The Ottoman fleet fought against the Allied forces but it failed. In September 1829, Demetrios Ypsilanti, the brother of Alexander Ypsilanti, defeated the Turkish force in the border between Thebes and Livadia. This was the last engagement of the Turks and the time when Greek independence was achieved through the attainment of Peace of Adrianople between Russia and Turkey. People who contributed in the success of Greek revolution The attainment of freedom in Greece was realized due to the contribution of prominent figures that fought for freedom.

Five among them were: (1) Theodoros Kolokotronis (1770 – 1834), a local hero, who lead in defeating Mahmud Dramali’s army in 1822 of the Ottoman Empire as well the siege of Tripolis, which eventually surrendered and it marked the success of the Greek revolution for the first time; (2) Georgios Karaiskakis (1782 – 1827) was a military genius appointed as chief marshal of Eastern Greece and the first one to take part in the Greek revolution whose two victories at Arachova and Distomo made him famous; (3) Constantinos Kanaris (1793 – 1877) from Psara was successful in destroying Turkish fleets at Chios, Tenedos, Mytilene, Samos, and Alexandrian port to prevent Mehmet Ali’s war preparations, for example; (4) Gregorios Dikaios (1788 – 1825), also named Papaflesas, was born at Messinia and became a monk in his teens. He was forced by the Turks to leave Greece due to his revolutionary character so he reached Constantinople and joined “Filiki Etairia”.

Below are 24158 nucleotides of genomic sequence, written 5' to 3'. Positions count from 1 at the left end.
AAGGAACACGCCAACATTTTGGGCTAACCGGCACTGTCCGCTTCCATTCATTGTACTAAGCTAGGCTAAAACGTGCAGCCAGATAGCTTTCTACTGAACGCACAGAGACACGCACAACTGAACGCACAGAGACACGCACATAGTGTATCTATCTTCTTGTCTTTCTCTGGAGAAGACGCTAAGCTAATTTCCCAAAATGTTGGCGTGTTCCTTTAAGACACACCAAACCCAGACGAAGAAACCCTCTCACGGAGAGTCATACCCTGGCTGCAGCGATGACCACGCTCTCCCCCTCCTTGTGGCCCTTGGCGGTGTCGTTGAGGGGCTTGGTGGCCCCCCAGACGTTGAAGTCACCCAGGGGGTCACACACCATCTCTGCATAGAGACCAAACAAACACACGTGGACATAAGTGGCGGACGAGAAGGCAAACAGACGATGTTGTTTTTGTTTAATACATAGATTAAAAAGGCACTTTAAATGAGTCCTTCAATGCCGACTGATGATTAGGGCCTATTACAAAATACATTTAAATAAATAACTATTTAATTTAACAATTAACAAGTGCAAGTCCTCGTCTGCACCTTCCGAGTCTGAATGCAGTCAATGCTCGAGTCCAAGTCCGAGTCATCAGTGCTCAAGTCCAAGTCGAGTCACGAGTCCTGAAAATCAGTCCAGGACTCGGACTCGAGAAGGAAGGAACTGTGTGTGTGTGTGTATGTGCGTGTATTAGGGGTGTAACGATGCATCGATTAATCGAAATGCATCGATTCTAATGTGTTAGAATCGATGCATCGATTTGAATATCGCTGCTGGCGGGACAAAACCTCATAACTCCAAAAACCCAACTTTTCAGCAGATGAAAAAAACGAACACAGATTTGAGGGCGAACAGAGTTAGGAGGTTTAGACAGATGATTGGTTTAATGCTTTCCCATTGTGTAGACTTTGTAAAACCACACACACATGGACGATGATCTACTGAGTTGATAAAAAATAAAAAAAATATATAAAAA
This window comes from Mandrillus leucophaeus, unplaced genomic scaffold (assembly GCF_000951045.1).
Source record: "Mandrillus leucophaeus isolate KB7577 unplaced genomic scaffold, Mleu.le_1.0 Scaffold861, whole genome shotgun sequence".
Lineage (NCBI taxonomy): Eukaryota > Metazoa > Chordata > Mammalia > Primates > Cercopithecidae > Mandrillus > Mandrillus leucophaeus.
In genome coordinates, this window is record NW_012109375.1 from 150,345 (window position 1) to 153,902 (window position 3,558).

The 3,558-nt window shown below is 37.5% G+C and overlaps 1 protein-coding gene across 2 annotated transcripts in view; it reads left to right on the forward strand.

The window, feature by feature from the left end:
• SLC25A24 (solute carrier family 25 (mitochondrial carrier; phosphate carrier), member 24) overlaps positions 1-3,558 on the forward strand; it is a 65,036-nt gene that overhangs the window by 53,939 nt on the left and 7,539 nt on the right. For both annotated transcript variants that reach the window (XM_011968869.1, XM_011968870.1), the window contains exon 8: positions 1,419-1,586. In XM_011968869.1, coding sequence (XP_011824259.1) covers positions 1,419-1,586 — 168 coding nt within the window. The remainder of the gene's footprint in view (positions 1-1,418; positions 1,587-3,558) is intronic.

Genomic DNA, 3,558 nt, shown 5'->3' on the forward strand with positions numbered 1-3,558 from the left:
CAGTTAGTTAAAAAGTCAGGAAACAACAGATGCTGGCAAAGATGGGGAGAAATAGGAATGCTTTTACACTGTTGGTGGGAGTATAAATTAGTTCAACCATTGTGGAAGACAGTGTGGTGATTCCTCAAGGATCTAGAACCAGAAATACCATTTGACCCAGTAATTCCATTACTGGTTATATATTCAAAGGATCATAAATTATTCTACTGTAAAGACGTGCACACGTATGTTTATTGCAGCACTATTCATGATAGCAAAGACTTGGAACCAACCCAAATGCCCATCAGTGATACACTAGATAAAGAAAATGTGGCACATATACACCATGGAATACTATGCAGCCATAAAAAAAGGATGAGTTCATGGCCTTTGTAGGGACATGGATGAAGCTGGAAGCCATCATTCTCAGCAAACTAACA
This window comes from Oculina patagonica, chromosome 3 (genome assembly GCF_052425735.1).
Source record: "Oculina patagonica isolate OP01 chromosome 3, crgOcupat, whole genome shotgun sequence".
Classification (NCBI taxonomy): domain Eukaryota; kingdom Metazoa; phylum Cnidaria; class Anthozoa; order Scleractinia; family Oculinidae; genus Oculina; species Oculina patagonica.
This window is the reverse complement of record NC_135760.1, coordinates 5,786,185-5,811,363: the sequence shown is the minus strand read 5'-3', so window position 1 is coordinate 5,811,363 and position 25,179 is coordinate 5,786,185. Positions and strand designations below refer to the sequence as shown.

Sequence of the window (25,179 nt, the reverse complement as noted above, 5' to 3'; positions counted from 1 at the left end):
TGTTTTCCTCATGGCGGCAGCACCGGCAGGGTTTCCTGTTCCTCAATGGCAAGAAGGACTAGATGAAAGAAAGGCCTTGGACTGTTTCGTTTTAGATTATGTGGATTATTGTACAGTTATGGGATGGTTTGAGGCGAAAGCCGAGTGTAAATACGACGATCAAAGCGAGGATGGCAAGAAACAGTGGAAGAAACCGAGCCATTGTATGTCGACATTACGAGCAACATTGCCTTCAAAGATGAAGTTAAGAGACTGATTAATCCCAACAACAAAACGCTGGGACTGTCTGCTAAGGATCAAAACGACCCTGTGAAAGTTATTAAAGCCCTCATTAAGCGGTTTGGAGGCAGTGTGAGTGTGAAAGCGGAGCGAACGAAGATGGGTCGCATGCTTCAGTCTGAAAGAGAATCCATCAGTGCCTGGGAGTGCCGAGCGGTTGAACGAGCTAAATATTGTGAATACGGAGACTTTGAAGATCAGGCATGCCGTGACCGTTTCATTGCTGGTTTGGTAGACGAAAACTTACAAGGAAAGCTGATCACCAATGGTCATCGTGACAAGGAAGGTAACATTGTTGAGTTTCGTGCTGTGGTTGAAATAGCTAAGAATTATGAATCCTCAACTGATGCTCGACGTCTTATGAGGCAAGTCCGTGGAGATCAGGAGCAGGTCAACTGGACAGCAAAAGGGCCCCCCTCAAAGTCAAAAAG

Ypsilantis ordered him to return to Peloponnesos where he and started recruiting people for the revolution. He courageously fought against Ibrahim with 6000 Turks on 20 May 1825 until he died; and (5) Nikitaras, head of the pallikars band, had successfully fought Kiaya Bey at Kaki Scala in March and April 1822 at Ayia Marina under Odysseus rule and was given a nickname of Tourkophagos when he killed 3,000 Turks in the battle. The diaspora and the building of the new State The Ottoman Empire had paralyzed the Greeks who had not undergone Renaissance, Reformation, and Enlightenment which resulted to slow progress and development of the lies of people in rural communities.

The proponents of modernization brought western culture and parliamentary government, bureaucracy, and educational institutions to keep the nation in tact but its counterparts wanted to maintain their relationship with the motherland, which hindered modernization. The number of Greek migrants has increased with their aspirations for economic freedom and improvement. Romanticism became apparent through Lord Byron who supported the Greek revolutionaries and died in 1824. In 1828, Greece embraced a republican constitution and the Turkish troops who occupied Acropolis left when the Allied Forces turned Greece into a monarchial democratic State in which the government’s political and judicial affairs are ruled of a Royal leader.